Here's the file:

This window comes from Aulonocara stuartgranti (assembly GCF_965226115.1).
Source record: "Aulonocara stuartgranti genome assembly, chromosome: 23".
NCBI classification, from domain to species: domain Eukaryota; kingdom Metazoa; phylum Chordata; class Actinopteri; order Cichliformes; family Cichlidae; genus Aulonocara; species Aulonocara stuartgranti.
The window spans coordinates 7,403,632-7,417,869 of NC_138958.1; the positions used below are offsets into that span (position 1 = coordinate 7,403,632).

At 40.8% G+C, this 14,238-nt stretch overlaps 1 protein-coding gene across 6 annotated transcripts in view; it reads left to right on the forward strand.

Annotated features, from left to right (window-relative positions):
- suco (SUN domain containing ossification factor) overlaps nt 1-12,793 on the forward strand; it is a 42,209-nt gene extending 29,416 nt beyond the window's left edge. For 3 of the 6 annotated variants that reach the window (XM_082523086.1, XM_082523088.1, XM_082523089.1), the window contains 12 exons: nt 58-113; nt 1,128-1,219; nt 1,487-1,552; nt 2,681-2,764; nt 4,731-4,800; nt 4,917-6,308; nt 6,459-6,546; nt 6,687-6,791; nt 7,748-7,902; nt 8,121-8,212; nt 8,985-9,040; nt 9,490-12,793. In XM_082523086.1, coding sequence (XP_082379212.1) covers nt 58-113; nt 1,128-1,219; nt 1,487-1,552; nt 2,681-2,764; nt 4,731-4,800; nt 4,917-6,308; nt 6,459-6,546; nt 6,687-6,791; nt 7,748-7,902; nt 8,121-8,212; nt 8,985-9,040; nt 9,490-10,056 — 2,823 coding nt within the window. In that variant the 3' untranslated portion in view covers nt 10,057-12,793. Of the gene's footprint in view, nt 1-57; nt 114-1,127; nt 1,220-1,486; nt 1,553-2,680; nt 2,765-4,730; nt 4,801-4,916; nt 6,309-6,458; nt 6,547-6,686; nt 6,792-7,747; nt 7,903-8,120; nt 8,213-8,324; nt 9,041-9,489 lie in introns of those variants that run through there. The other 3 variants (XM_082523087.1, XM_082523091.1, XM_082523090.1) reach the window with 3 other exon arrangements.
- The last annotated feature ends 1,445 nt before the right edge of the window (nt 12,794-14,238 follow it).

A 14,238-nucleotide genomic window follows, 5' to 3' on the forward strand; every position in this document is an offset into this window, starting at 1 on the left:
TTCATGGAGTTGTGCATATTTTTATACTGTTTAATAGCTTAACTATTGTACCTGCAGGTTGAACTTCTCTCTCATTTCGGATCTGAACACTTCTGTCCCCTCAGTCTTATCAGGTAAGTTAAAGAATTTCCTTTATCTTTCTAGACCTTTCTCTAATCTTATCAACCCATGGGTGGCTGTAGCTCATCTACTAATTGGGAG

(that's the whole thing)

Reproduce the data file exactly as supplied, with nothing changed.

This window comes from Aulonocara stuartgranti (assembly GCF_965226115.1).
Source record: "Aulonocara stuartgranti genome assembly, chromosome: 23".
NCBI classification, from domain to species: domain Eukaryota; kingdom Metazoa; phylum Chordata; class Actinopteri; order Cichliformes; family Cichlidae; genus Aulonocara; species Aulonocara stuartgranti.
The window spans coordinates 7,403,632-7,417,869 of NC_138958.1; the positions used below are offsets into that span (position 1 = coordinate 7,403,632).

At 40.8% G+C, this 14,238-nt stretch overlaps 1 protein-coding gene across 6 annotated transcripts in view; it reads left to right on the forward strand.

Annotated features, from left to right (window-relative positions):
- suco (SUN domain containing ossification factor) overlaps nt 1-12,793 on the forward strand; it is a 42,209-nt gene extending 29,416 nt beyond the window's left edge. For 3 of the 6 annotated variants that reach the window (XM_082523086.1, XM_082523088.1, XM_082523089.1), the window contains 12 exons: nt 58-113; nt 1,128-1,219; nt 1,487-1,552; nt 2,681-2,764; nt 4,731-4,800; nt 4,917-6,308; nt 6,459-6,546; nt 6,687-6,791; nt 7,748-7,902; nt 8,121-8,212; nt 8,985-9,040; nt 9,490-12,793. In XM_082523086.1, coding sequence (XP_082379212.1) covers nt 58-113; nt 1,128-1,219; nt 1,487-1,552; nt 2,681-2,764; nt 4,731-4,800; nt 4,917-6,308; nt 6,459-6,546; nt 6,687-6,791; nt 7,748-7,902; nt 8,121-8,212; nt 8,985-9,040; nt 9,490-10,056 — 2,823 coding nt within the window. In that variant the 3' untranslated portion in view covers nt 10,057-12,793. Of the gene's footprint in view, nt 1-57; nt 114-1,127; nt 1,220-1,486; nt 1,553-2,680; nt 2,765-4,730; nt 4,801-4,916; nt 6,309-6,458; nt 6,547-6,686; nt 6,792-7,747; nt 7,903-8,120; nt 8,213-8,324; nt 9,041-9,489 lie in introns of those variants that run through there. The other 3 variants (XM_082523087.1, XM_082523091.1, XM_082523090.1) reach the window with 3 other exon arrangements.
- The last annotated feature ends 1,445 nt before the right edge of the window (nt 12,794-14,238 follow it).

A 14,238-nucleotide genomic window follows, 5' to 3' on the forward strand; every position in this document is an offset into this window, starting at 1 on the left:
TTCATGGAGTTGTGCATATTTTTATACTGTTTAATAGCTTAACTATTGTACCTGCAGGTTGAACTTCTCTCTCATTTCGGATCTGAACACTTCTGTCCCCTCAGTCTTATCAGGTAAGTTAAAGAATTTCCTTTATCTTTCTAGACCTTTCTCTAATCTTATCAACCCATGGGTGGCTGTAGCTCATCTACTAATTGGGAG